Fun with the indigo vat #dyeing #indigo #shibori
Lots of shibori indigo dyed napkins, tea towels and scarves. Slightly addicted.

Never ending cardigan is ended. Blue bits done in the indigo vat!
A 'caramel' cardigan (free pattern on Ravelry) made entirely from charity shop 8ply. I had some grey and a separate amount of lemon yellow, neither big enough to knit an entire jumper or cardi, so I skeined up the yellow balls and dyed them in the indigo vat. Half of them went in twice. See addicted comment above.

sock progress
Socks with yarn from Ixchel Bunny, purchased on my annual weekend away to the Bendigo Wool Show.

Kindle cosy!
A quick diversionary project away from the bigger knitting projects, this little two-evening's-worth-of-crocheting Kindle cosy pleases me enormously. Crocheted with scraps of odd sock yarns, held doubled.

Lila - still needs blocking but as you can tell by the arm creases has already been worn.
A 'Lila' jumper. It is ridiculously cropped and blocking hasn't assisted much with length, but it's warm, cosy and the perfect green. You might remember I knitted the mister a jumper from the same Cascade 220 yarn some years ago (he kindly modelled it while steering a horse). I'll definitely knit this pattern again but I'll make it longer and probably skip the front hem shaping.

I made a #dottieangelfrock
And a dottie angel dress. I am hanging out for some warmer weather so I can actually wear this. I have another cut out in Nani Iro fabric and I'd like to make a couple in less folksy fabric so I can wear them to work. The neckline is crazy wide on me and the back neck needs raising so I need to make a few tweaks, but it's a good all rounder type pattern - easy, comfortable and fast.

It's good to put all my recent handmades in one place like this. I feel like so much of my time is spent at work or at the clothesline or in the supermarket that I don't get "enough time" to make, but seeing them lined up like this is evidence that grabbing those little pockets of time here and there is worthwhile as they do add up.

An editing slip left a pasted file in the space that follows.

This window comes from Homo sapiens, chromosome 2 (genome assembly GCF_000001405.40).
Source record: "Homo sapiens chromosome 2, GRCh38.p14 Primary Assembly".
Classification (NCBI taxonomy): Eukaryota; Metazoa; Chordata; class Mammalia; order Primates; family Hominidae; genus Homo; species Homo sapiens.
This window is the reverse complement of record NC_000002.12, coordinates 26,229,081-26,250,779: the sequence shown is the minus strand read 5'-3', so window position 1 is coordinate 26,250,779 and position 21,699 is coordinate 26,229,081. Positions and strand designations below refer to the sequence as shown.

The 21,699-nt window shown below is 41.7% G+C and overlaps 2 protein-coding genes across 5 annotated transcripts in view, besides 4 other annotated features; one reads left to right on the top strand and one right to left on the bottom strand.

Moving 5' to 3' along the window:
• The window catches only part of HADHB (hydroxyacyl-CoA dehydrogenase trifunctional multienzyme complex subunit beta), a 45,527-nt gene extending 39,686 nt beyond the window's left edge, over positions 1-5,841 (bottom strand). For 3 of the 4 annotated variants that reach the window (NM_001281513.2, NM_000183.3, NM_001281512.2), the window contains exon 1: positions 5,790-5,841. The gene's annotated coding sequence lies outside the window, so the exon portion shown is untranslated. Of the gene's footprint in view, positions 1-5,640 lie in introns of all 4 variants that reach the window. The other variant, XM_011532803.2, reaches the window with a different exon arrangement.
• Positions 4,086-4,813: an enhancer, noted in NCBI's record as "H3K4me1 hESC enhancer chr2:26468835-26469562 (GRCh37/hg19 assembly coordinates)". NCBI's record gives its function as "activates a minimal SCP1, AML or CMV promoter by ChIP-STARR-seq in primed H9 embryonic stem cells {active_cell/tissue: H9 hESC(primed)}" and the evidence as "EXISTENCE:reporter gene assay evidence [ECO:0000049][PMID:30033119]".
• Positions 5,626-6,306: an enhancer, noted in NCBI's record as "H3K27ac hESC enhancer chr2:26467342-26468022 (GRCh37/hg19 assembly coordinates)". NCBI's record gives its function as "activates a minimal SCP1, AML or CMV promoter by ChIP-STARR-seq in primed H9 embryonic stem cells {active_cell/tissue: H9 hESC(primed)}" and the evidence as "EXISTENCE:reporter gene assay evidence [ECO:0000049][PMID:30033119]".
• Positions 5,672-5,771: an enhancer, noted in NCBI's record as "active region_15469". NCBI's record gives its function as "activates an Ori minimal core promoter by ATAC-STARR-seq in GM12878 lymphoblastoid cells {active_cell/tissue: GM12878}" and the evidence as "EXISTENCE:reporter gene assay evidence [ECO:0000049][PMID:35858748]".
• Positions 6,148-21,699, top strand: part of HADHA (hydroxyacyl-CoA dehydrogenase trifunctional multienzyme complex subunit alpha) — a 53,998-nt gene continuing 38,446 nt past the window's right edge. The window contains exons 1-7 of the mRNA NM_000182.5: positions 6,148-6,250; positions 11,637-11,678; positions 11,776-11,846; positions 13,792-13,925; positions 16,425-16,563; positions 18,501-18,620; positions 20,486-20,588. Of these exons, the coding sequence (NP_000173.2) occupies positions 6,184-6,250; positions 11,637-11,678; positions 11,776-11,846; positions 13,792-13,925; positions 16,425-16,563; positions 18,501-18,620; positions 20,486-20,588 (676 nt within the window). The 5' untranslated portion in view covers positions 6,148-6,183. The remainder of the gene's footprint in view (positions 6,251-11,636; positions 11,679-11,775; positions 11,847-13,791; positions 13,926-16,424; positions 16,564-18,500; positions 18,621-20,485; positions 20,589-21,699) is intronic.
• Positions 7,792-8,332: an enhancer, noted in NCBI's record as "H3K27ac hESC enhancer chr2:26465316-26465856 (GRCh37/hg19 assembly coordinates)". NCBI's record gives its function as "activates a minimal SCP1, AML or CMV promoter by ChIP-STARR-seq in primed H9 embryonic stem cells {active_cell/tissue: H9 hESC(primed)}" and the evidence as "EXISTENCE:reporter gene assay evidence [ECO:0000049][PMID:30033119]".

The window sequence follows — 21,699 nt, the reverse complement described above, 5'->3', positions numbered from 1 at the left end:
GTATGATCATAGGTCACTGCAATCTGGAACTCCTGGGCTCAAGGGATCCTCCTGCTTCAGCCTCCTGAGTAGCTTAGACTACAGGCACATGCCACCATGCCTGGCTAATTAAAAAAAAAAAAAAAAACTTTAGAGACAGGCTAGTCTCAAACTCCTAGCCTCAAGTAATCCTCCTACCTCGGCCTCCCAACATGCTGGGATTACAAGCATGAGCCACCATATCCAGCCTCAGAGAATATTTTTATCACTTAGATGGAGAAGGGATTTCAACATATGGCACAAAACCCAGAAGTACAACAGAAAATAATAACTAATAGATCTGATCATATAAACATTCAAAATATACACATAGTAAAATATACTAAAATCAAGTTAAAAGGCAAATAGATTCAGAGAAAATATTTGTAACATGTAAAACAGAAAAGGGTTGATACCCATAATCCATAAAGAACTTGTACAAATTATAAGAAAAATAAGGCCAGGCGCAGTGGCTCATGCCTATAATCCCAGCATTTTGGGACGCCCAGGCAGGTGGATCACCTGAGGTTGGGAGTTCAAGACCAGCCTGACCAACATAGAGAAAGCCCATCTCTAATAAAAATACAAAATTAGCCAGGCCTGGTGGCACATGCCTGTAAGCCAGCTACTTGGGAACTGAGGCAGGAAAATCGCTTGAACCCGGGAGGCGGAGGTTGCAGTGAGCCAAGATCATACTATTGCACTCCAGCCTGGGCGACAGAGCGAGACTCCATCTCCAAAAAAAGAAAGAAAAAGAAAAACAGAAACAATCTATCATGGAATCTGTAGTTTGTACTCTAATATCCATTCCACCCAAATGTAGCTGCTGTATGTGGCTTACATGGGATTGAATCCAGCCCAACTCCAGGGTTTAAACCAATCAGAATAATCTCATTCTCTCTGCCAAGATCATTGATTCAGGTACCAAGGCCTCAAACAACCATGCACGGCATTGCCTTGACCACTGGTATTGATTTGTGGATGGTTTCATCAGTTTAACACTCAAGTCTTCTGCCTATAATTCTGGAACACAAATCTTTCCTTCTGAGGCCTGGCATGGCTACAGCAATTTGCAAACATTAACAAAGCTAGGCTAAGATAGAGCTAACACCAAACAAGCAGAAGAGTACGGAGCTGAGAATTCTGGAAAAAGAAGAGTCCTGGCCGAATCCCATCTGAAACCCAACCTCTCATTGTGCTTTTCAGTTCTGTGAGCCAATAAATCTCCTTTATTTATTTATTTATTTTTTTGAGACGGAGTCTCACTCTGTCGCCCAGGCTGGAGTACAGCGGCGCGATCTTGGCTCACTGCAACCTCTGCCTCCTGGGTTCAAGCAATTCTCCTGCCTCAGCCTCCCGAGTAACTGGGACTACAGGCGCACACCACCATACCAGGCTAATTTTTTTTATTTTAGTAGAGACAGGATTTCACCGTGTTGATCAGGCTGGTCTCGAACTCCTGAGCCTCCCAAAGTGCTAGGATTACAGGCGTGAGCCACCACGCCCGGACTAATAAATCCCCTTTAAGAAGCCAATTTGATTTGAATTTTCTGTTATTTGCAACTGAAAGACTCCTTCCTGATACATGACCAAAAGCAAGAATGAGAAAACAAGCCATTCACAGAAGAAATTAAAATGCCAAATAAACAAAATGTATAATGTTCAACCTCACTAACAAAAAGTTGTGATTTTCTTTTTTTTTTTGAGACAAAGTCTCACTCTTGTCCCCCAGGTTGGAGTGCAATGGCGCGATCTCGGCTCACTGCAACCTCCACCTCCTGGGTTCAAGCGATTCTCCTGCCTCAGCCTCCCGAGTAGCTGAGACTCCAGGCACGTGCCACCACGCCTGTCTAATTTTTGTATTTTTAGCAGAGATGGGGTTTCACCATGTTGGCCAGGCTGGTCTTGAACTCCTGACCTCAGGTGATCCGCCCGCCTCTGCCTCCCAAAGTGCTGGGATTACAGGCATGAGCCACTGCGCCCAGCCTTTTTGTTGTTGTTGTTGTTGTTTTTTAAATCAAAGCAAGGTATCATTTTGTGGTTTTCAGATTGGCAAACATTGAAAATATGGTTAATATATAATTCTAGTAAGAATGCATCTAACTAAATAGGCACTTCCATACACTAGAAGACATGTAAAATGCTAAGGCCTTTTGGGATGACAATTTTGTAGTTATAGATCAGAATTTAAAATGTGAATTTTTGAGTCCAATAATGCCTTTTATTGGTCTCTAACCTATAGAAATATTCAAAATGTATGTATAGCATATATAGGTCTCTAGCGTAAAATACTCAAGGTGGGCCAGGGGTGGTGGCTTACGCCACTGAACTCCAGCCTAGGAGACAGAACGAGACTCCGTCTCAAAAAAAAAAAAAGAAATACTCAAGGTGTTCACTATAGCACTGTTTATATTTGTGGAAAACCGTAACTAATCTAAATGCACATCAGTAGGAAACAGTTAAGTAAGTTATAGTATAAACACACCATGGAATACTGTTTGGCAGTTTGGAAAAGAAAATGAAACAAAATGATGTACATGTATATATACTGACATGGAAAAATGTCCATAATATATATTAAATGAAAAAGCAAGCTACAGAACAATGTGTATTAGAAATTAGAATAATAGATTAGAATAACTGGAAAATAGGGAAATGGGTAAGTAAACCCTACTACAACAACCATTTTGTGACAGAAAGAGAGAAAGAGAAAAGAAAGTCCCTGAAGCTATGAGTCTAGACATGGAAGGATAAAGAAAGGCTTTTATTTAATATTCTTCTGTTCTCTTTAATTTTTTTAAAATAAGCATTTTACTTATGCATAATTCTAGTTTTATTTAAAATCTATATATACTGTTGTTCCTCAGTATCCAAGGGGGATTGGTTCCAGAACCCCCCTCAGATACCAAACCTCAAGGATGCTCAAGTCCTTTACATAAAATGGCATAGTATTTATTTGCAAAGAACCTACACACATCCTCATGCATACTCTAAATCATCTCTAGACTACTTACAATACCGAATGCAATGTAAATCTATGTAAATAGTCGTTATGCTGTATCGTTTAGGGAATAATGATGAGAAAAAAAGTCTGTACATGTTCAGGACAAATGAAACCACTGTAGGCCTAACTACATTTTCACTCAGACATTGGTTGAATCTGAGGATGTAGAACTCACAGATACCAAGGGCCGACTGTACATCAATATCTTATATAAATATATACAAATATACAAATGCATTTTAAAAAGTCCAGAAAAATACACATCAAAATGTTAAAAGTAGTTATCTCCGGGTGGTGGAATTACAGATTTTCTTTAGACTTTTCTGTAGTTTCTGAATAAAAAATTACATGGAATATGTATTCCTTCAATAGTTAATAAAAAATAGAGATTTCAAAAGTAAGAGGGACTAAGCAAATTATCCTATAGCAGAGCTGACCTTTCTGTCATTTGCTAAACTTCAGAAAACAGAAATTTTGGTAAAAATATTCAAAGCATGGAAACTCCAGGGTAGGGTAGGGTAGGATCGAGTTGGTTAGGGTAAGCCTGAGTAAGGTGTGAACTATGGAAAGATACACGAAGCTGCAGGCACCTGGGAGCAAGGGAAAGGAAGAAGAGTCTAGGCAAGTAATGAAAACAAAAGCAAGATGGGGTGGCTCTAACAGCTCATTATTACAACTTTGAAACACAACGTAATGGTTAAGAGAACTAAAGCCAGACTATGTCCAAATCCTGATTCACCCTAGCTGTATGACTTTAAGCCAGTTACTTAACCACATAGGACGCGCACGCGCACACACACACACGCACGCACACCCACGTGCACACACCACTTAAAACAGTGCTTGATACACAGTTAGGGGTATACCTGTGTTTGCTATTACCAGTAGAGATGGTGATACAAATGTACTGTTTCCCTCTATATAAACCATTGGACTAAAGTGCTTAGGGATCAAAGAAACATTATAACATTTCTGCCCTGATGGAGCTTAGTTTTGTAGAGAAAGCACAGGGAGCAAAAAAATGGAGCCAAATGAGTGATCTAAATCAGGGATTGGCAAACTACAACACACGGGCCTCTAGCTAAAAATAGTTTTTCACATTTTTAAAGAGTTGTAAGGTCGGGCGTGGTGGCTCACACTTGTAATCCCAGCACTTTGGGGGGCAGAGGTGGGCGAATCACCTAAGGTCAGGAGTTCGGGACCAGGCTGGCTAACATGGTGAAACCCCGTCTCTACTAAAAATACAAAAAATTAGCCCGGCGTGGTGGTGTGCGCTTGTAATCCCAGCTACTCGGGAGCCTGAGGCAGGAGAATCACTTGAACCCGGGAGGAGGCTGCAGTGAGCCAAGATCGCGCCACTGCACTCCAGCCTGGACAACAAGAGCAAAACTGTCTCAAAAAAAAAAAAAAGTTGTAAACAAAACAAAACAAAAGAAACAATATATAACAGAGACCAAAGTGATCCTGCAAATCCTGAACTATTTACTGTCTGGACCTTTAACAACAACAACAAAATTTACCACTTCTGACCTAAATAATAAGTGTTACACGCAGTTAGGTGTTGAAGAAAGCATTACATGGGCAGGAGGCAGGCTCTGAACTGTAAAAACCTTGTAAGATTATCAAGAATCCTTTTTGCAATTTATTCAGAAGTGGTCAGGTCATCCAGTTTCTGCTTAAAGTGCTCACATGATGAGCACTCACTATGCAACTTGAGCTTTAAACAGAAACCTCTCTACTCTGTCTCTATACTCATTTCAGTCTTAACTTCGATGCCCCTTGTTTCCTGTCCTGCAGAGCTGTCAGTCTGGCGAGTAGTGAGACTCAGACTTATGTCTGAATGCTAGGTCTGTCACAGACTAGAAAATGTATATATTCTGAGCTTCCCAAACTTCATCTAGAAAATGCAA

All the woolly projects are on my Ravelry page if you need pattern or yarn specs.

30 April 2015

retreat | recreate

So, the exciting news? I am hosting a women's creative [textile] arts retreat in beautiful Ubud, Bali.

Bali Wellness Retreat (8)

Details are at retreat|recreate if you would like to take a look!

Yoga Resort in Ubud (13)

20 April 2015


I told you I am doing a pottery course, right? It's a ten week beginner course, and then you can just pay for another ten sessions and keep turning up to the studio. It's kind of addictive and oh so satisfying EATING OFF YOUR OWN HANDMADE PLATE.

Breakfast on a handmade plate

Let the long Easter weekend commence! Shop-bought hot cross bun on a homemade plate.

Here's another slab plate, ready to glaze. I ended up glazing this in a simple white with a sparkle effect. I have no idea what it will look like (classy? naff?) as it takes a few weeks for the teacher to fill the [enormous] kiln and fire all our pieces.

Slab plate ready for glazing

This little pear was made on day one when we learnt to make pinch pots. Or in our case, pinch pears. That crackle glaze is a lot of fun. The bottom part of the pear is matte black, but the proportions aren't quite right - I wish I'd made the black just a skerrick higher.

Pinch pear with crackle glaze from pottery class no 1. Looks more accomplished with a b&w filter.

And finally, my first wheel-thrown pots. (Embrace the wonk is my mantra). These are little tumblers which have since been underglazed with mismatching pale blue bands. Again, they are yet to be fired so I'm not sure how they'll turn out, but that's half the fun.

First wheel thrown pots!